Seton Hall University is offering a $21,000 discount off of tuition rates to students who are in the top 10 percent of their high school classes, have standardized test scores that exceed 27 on the ACT or 1200 on the critical reading and mathematics portions of the SAT, and apply by December 15. With the discount, Seton Hall officials say that the full cost will be comparable to that of Rutgers University, the flagship public in New Jersey.
Higher Education Quick Takes
The compensation for top administrators at the wealthiest private colleges and universities in Massachusetts continues to rise, according to a report by the Center for Social Philanthropy at the Tellus Institute, located in Boston.
More than $157 million was paid to 339 top university officials in 2009, the latest data available, the report states. Twenty employees received more than $1 million, with the highest package exceeding $6 million at Harvard University. According to a press release from the center: "The financial crisis of 2008-09 appears to have done little to dampen the size of compensation packages received by the most highly paid college officials, even as colleges themselves have imposed cuts to programs and lower-level staff, often in response to sharp declines in the value of their endowments."
Officials at the Association of Independent Colleges and Universities in Massachusetts declined to comment.
The University of Missouri at Columbia's medical school is reporting success with a program designed to send more medical students on to careers in rural health care. An article in the new issue of Academic Medicine describes a special track at the medical school in which students are exposed to rural health needs and issues throughout their time in medical school. Participants in the program were more than twice as likely as others to obtain residencies in family medicine, and 57 percent of participants started their medical practices in rural areas (compared to 9 percent of all M.D.s who work in rural areas).
Maryland Governor Martin O'Malley, a Democrat, has replaced a majority of members of the board of Baltimore City Community College, seeking to push harder for improvements in academic performance at the college, The Baltimore Sun reported. The college has faced scrutiny from its accreditor, legislators and others in the last year.
Six former or current students at Great Neck North High School, in New York, were arrested Tuesday based on allegations that they paid between $1,500 and $2,500 for another student to take the SAT for them, the Associated Press reported. The student charged with taking the SAT for others faces charges of scheming to defraud and criminal impersonation.
Five major technology companies have agreed to a series of investments in facilities and research in New York State, in a deal that will bring billions of dollars and hundreds of jobs to the state -- with big gains for the State University of New York. Governor Andrew M. Cuomo announced the deal Tuesday and said that the state will spend $400 million over the next five years in the SUNY College for Nanoscale and Science Engineering, in Albany. That college is expected to see significant job growth, as is the SUNY Institute of Technology, in Utica.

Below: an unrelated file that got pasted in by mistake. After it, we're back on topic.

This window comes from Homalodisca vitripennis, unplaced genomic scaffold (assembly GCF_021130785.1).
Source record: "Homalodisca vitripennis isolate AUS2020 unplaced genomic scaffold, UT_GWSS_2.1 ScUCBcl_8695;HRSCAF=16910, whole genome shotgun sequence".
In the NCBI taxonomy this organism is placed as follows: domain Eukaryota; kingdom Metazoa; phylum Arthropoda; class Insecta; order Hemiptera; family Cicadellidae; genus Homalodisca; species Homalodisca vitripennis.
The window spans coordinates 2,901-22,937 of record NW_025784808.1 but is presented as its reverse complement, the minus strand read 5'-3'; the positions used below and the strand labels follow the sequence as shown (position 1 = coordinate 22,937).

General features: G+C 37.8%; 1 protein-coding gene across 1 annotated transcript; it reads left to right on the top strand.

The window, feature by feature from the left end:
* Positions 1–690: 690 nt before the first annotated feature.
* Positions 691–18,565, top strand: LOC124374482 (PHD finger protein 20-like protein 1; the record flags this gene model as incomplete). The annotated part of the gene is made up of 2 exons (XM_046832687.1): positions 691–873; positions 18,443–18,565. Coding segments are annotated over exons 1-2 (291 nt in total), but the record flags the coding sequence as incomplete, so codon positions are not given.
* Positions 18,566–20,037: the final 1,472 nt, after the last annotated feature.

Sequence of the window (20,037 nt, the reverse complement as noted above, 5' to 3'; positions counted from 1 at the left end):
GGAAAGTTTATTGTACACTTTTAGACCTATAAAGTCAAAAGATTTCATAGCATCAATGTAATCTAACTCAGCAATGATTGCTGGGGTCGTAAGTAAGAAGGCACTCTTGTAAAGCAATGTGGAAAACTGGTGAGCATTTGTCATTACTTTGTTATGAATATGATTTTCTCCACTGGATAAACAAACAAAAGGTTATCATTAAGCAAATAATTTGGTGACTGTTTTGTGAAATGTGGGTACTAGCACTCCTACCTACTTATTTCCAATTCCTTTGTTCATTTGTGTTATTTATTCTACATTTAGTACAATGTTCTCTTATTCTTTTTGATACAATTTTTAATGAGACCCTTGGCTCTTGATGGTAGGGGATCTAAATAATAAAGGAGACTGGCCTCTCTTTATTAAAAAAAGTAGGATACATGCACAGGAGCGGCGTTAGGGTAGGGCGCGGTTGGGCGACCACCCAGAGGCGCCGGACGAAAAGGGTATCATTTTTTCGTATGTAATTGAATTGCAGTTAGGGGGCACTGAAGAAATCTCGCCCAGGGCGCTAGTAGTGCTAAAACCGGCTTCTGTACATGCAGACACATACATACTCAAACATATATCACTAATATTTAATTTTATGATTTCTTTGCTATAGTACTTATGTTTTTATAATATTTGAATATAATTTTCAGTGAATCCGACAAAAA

In today’s Academic Minute, Professor Christopher Robbins of the State University of New York at Purchase explains how viewing problems from within the context of a different culture can bring about novel solutions. Find out more about the Academic Minute here.
Jack Conway, Kentucky's attorney general, on Tuesday filed a consumer protection lawsuit against National College of Kentucky, Inc., a for-profit, for allegedly misrepresenting job placement numbers. Conway is leading a 22-state investigation of potential abuses among for-profits. He has also sued Daymar College for allegedly misleading students about their textbooks and financial aid and joined a whistle-blower complaint against Education Management Corporation over allegations of illegal payments to student recruiters, and he is investigating five other for-profits operating in Kentucky. The suit against National claims the college publicly displayed "significantly higher" job placement rates than the rates it reported to an accrediting agency. National has attempted to block the investigation, and has appealed a judge's ruling that it could continue.
Almost half of undergraduate programs at public colleges and universities in Texas are in danger of being eliminated because they do not meet a new state requirement of graduating at least 25 students every five years, UPI reported. Many physics programs nationally do not graduate large numbers of undergraduates, but are considered vital nonetheless because of the role of the discipline in preparing students for a variety of science and engineering related fields, and because of the significance of research in physics. A delegation from the American Physical Society recently met with officials of the Texas Higher Education Coordinating Board to discuss concerns about enforcing the rule with regard to physics. Raymund Paredes, the Texas commissioner of higher education, said he would not back exceptions to the rule. "In this budgetary environment, we can't afford the luxury of programs not producing graduates," he told UPI. "It's up to academic departments faced with closure of programs to salvage them."